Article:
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Why Fund Amtrak? Because All Must Serve The Capitol


The deadly Amtrak derailment this week spawned a frenzy of sleazy opportunism on social media as lefties rushed to declare—before any evidence of the cause of the accident was available—that it clearly showed the need for more federal billions to subsidize Amtrak.

As the official investigation has released actual information, it seems likely that the real cause was excessive speed: the train was traveling at more than 100 miles per hour as it entered a tight curve where the safe limit was 50 miles per hour. How is more government spending supposed to prevent this kind of operator error?

Oh, and contrary to the media’s “Amtrak fan fiction,” as Sean Davis calls it, Congress just authorized $1.4 billion in new subsidies to Amtrak less than five months ago. So there goes that narrative.

There is obviously something unseemly about this—far more unseemly than a violinist distraught over not being able to retrieve the source of her livelihood. This is a tragedy in which people were killed and injured, yet many a media hack’s first thought was about how to score political points against Republicans.

To be sure, this kind of partisan opportunism is not a unique product of the social media era. They did the exact same thing back before the Internet, it’s just that you had to wait longer for the newspaper to come out. And this kind of partisan jabbering is mostly meaningless, fueled by speculation based on political bias rather than facts. But for precisely that reason, it is psychologically revealing. In the rush to invent a self-flattering narrative for any new event as it happens, the social media crowd reveals more about themselves and their own assumptions than they do about the events on which they are commenting.

For example, Mollie Hemingway brilliantly exposes how this amounts to a secularized theodicy in which bad things happen to good people because we have failed to propitiate the gods of the federal budget.

As the narrative has developed, it has taken on a more specific and sinister character. Complaints about lack of funding to Amtrak have begun to focus, not just on those evil Republicans and their (supposed) general animus against government, but on the fact that Republicans tend to hail from districts where people don’t use Amtrak.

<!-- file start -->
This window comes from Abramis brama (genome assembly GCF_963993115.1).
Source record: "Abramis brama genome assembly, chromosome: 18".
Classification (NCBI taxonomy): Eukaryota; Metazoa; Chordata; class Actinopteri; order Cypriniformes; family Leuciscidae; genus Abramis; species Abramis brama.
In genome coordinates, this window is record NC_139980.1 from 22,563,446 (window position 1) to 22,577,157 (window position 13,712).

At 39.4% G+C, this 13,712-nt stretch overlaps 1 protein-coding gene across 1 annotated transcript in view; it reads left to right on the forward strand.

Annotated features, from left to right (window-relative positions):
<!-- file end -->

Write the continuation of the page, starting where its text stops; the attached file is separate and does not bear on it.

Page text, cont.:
As the Washington Post‘s Philip Bump writes:

Ridership is heavily centered in the Northeast, in the corridor between Boston and Washington where Tuesday’s accident occurred. But more than that, ridership is unevenly distributed politically,. Data from the National Association of Railroad Passengers shows the number of passengers that get on or off the train in any given congressional district, and reveals an obvious reason why Republicans might not be too concerned about funding the system…. There are 184 congressional districts in which not one person got on or off a train in 2014…. Of those 184 districts, 116 are currently represented by Republicans. On average, ridership in Republican districts was about 41,000 in 2014—compared to 261,000 in Democratic districts.

Well, surprise, surprise, surprise. Here’s an update for those who live in the DC-New York-Boston “Acela Corridor.” Outside that area, Amtrak passenger trains are usually distant and are generally known for being dirty, having really bad food, being chronically, unbelievably late on their schedules, still being pretty expensive, and generally being a far less attractive option than driving or flying.